It’s not often that a CEO becomes a hero by jumping off a building, but most CEOs aren’t like Frank Riolo. And most companies don’t operate observation towers attached to a Las Vegas casino.
Since May 2008—just about the start of the current economic slide—Riolo has helmed American Casino & Entertainment Properties, the company that operates the Stratosphere, Laughlin’s Aquarius and Arizona Charlie’s East and Decatur for Whitehall Properties, an investment arm of Goldman Sachs.
In April, Riolo’s main charge, the Stratosphere, was putting the finishing touches on its new Sky Jump ride. As part of the opening festivities, he opened up the ride for free to all employees who wanted to try. It looked like so much fun, he joined them.
Riolo’s jump—and others that followed it—did wonders for morale at the property, which has seen its share of ups and downs over the past few years.
“If he can jump and have fun with us, it makes us feel like we’re one big team,” says Angel Peralta, store lead for the ride.
Riolo didn’t have an express elevator to the top of the Stratosphere. Trained as a carpenter, he spent most of his working life as a hands-on contractor in Borrego Springs, Calif., walking job sites while wearing a tool belt. Along the way, he invested some of his income in a local bank, which started taking on water in the early 1990s. He decided to get involved with the bank’s operations rather than see his investment go under.
First, he managed some of its more troubled assets. Then, in 1995, he began working with the Viejas Band of Kumeyaay Indians, who stepped up as major investors and, in 1998, took over the bank. With his guidance, Borrego Springs Bank became the first bank in the American West owned by an Indian tribe. In less than three years, Riolo went from framing walls for custom houses to advising the Federal Reserve on Indian economic development—a heady change, but one that the down-to-earth Riolo took in stride.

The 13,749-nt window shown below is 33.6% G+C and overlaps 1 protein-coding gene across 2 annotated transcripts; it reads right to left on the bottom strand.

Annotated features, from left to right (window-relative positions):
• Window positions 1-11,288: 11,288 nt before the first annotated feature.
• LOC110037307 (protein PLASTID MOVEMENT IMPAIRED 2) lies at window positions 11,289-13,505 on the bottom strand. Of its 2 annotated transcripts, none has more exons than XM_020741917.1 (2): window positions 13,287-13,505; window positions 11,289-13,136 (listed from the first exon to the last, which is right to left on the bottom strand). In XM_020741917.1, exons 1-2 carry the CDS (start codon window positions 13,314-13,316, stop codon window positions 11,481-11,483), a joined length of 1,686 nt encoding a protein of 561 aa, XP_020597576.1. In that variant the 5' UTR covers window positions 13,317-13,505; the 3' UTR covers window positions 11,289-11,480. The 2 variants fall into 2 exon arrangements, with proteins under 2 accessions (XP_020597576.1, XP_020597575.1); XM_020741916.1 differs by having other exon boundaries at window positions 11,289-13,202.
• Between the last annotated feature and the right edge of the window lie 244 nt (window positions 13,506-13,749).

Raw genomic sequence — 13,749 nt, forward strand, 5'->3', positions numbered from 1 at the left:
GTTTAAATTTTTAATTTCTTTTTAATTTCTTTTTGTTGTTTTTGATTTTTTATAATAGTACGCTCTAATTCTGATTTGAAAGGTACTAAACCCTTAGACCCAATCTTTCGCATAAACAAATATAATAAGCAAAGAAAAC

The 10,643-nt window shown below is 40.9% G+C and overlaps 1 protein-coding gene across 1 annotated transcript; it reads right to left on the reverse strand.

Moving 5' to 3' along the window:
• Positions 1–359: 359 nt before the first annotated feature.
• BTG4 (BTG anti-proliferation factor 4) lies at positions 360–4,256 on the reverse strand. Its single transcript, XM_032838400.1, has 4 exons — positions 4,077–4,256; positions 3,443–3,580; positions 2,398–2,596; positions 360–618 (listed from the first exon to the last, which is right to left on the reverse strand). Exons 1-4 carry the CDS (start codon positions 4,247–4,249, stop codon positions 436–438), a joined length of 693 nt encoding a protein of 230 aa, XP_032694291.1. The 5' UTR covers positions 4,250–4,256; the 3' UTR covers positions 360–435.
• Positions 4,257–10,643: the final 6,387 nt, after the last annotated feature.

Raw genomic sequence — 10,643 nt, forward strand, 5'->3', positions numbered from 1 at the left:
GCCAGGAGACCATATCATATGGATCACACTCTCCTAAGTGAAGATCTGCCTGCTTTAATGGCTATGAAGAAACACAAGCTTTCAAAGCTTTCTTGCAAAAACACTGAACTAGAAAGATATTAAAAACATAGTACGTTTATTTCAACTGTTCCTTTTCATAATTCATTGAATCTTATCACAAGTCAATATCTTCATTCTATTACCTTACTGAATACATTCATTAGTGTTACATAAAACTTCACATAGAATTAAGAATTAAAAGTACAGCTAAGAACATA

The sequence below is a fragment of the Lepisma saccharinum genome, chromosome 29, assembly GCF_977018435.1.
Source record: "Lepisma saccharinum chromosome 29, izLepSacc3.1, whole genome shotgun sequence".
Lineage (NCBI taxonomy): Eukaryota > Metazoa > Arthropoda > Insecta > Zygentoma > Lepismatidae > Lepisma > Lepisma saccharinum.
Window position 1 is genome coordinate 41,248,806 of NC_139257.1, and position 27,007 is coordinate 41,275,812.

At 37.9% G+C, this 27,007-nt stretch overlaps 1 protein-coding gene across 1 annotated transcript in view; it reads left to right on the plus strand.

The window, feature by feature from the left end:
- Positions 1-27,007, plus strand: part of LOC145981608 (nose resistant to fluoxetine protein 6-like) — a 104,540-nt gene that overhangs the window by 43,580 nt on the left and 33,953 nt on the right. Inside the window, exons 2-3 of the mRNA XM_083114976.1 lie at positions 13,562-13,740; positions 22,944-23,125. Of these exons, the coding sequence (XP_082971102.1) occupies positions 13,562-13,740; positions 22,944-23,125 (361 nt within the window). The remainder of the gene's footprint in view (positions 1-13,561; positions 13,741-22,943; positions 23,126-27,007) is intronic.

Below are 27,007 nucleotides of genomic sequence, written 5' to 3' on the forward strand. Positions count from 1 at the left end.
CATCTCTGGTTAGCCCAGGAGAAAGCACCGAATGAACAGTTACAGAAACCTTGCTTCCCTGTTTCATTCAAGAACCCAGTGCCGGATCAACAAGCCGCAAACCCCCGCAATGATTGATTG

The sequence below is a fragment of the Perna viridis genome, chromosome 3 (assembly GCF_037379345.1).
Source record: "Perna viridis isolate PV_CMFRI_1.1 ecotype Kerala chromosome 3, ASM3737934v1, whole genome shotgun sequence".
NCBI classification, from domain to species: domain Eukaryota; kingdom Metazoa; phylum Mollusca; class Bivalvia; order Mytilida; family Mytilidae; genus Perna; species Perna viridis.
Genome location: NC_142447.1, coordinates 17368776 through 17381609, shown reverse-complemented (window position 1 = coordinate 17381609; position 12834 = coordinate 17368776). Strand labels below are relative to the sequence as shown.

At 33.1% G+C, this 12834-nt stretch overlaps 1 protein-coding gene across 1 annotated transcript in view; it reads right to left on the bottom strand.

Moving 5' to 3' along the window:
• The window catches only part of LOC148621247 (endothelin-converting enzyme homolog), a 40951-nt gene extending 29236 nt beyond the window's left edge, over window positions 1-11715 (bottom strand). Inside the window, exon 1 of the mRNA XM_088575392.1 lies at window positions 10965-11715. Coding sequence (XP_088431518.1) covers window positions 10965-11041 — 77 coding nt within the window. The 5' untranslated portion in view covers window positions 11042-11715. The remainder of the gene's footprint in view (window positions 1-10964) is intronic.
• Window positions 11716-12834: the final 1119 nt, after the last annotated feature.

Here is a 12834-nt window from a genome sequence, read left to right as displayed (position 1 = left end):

“I reinvented myself in my mid-40s,” he says. “I’m always telling the guys here anything is possible.”
Before long, the tribe asked Riolo to take a look at its major business: an Alpine, Calif., casino. And when Goldman Sachs purchased American Casino & Entertainment Properties from Carl Icahn in 2008, the bankers asked him to appraise their new acquisitions. They were so impressed by his straight-shooting analysis that they asked him to become CEO of ACEP.
Last January, Riolo took another leap into the unknown: As the recession showed no signs of abating, he decided to embark on a renovation of the Stratosphere. Even though the property is relatively new—it debuted in 1996 and 1,000 of its 2,447 rooms opened in 2001—it was long overdue.
Already, visitors to the property have noticed a remodeled front entrance, new carpeting, updated interior signage and other subtle changes like the installation of energy-saving LED lights throughout the casino. They can also stay in 909 just-remodeled “Stratosphere Select” rooms outfitted with locally manufactured Foliot furniture.
Riolo has made better use of the property’s best-known asset by improving the signature Top of the World restaurant atop the tower. He has also converted an underused Starbucks into the 108th floor Air Bar. But he’s remained refreshingly practical about the Stratosphere’s approach to guests.
“We’re positioning ourselves at the top end of the value tier,” he says. “Once people see what we’ve got, get comfortable here, we think that we can reach up to that next level. We want to take the $25 player and treat them well, show them the place is clean, has some value.”
There’s actually more to the remodel than meets the eye. In addition to the room and public area remodels, Riolo has put money into back-of-the-house systems like the fire alarm, chillers and all-new, all-digital surveillance.
Most importantly, Riolo has seen results. While the casino’s revenues aren’t where he’d like them—but every casino manager in town has the same complaint—he’s seen a perceptible increase in time-on-device, which begs the question: What’s next?
“We’ll plow it right back into the place,” Riolo says when asked what he’ll do if revenues continue to pick up. That includes a planned remodel for the lobby, new restaurants and a refreshed look for the Top of the World and more room renovations.
Even when he’s not jumping from its tower, Riolo is hard at work raising the bar for the Stratosphere.